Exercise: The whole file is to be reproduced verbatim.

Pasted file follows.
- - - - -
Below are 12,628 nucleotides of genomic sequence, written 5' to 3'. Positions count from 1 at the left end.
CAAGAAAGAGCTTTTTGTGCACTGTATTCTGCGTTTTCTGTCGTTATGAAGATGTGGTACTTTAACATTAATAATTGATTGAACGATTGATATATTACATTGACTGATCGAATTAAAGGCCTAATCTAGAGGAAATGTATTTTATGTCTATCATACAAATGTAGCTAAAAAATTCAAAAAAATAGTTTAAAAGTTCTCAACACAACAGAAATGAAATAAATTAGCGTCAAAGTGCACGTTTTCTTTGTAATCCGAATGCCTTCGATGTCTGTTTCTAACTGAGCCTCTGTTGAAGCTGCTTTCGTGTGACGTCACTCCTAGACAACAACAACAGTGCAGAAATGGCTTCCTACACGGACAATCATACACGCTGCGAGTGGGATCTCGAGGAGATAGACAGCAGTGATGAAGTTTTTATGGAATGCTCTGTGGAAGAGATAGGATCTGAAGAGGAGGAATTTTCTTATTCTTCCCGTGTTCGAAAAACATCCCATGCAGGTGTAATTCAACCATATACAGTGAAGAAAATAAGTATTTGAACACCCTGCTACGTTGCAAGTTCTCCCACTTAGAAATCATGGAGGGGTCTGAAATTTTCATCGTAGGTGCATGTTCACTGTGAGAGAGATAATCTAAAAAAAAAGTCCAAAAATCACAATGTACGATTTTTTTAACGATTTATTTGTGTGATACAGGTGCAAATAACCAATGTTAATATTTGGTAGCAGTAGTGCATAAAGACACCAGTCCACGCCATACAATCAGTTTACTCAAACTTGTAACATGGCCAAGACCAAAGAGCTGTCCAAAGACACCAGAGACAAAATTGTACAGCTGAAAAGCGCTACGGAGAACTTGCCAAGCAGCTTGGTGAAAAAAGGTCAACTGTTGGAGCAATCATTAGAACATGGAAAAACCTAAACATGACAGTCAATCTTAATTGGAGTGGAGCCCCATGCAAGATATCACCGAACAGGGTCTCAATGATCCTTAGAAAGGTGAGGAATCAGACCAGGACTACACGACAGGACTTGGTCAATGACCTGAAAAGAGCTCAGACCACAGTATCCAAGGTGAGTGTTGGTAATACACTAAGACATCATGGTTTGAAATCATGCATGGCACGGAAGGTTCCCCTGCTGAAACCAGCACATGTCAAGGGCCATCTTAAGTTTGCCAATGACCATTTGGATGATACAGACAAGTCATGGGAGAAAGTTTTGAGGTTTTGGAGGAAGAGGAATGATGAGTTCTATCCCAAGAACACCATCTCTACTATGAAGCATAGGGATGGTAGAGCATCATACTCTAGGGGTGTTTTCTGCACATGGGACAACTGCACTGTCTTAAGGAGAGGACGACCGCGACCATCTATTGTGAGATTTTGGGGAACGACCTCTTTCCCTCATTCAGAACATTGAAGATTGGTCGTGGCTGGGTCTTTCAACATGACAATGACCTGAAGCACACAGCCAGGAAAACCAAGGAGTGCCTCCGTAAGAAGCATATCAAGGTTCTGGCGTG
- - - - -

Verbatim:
Below are 12,628 nucleotides of genomic sequence, written 5' to 3'. Positions count from 1 at the left end.
CAAGAAAGAGCTTTTTGTGCACTGTATTCTGCGTTTTCTGTCGTTATGAAGATGTGGTACTTTAACATTAATAATTGATTGAACGATTGATATATTACATTGACTGATCGAATTAAAGGCCTAATCTAGAGGAAATGTATTTTATGTCTATCATACAAATGTAGCTAAAAAATTCAAAAAAATAGTTTAAAAGTTCTCAACACAACAGAAATGAAATAAATTAGCGTCAAAGTGCACGTTTTCTTTGTAATCCGAATGCCTTCGATGTCTGTTTCTAACTGAGCCTCTGTTGAAGCTGCTTTCGTGTGACGTCACTCCTAGACAACAACAACAGTGCAGAAATGGCTTCCTACACGGACAATCATACACGCTGCGAGTGGGATCTCGAGGAGATAGACAGCAGTGATGAAGTTTTTATGGAATGCTCTGTGGAAGAGATAGGATCTGAAGAGGAGGAATTTTCTTATTCTTCCCGTGTTCGAAAAACATCCCATGCAGGTGTAATTCAACCATATACAGTGAAGAAAATAAGTATTTGAACACCCTGCTACGTTGCAAGTTCTCCCACTTAGAAATCATGGAGGGGTCTGAAATTTTCATCGTAGGTGCATGTTCACTGTGAGAGAGATAATCTAAAAAAAAAGTCCAAAAATCACAATGTACGATTTTTTTAACGATTTATTTGTGTGATACAGGTGCAAATAACCAATGTTAATATTTGGTAGCAGTAGTGCATAAAGACACCAGTCCACGCCATACAATCAGTTTACTCAAACTTGTAACATGGCCAAGACCAAAGAGCTGTCCAAAGACACCAGAGACAAAATTGTACAGCTGAAAAGCGCTACGGAGAACTTGCCAAGCAGCTTGGTGAAAAAAGGTCAACTGTTGGAGCAATCATTAGAACATGGAAAAACCTAAACATGACAGTCAATCTTAATTGGAGTGGAGCCCCATGCAAGATATCACCGAACAGGGTCTCAATGATCCTTAGAAAGGTGAGGAATCAGACCAGGACTACACGACAGGACTTGGTCAATGACCTGAAAAGAGCTCAGACCACAGTATCCAAGGTGAGTGTTGGTAATACACTAAGACATCATGGTTTGAAATCATGCATGGCACGGAAGGTTCCCCTGCTGAAACCAGCACATGTCAAGGGCCATCTTAAGTTTGCCAATGACCATTTGGATGATACAGACAAGTCATGGGAGAAAGTTTTGAGGTTTTGGAGGAAGAGGAATGATGAGTTCTATCCCAAGAACACCATCTCTACTATGAAGCATAGGGATGGTAGAGCATCATACTCTAGGGGTGTTTTCTGCACATGGGACAACTGCACTGTCTTAAGGAGAGGACGACCGCGACCATCTATTGTGAGATTTTGGGGAACGACCTCTTTCCCTCATTCAGAACATTGAAGATTGGTCGTGGCTGGGTCTTTCAACATGACAATGACCTGAAGCACACAGCCAGGAAAACCAAGGAGTGCCTCCGTAAGAAGCATATCAAGGTTCTGGCGTG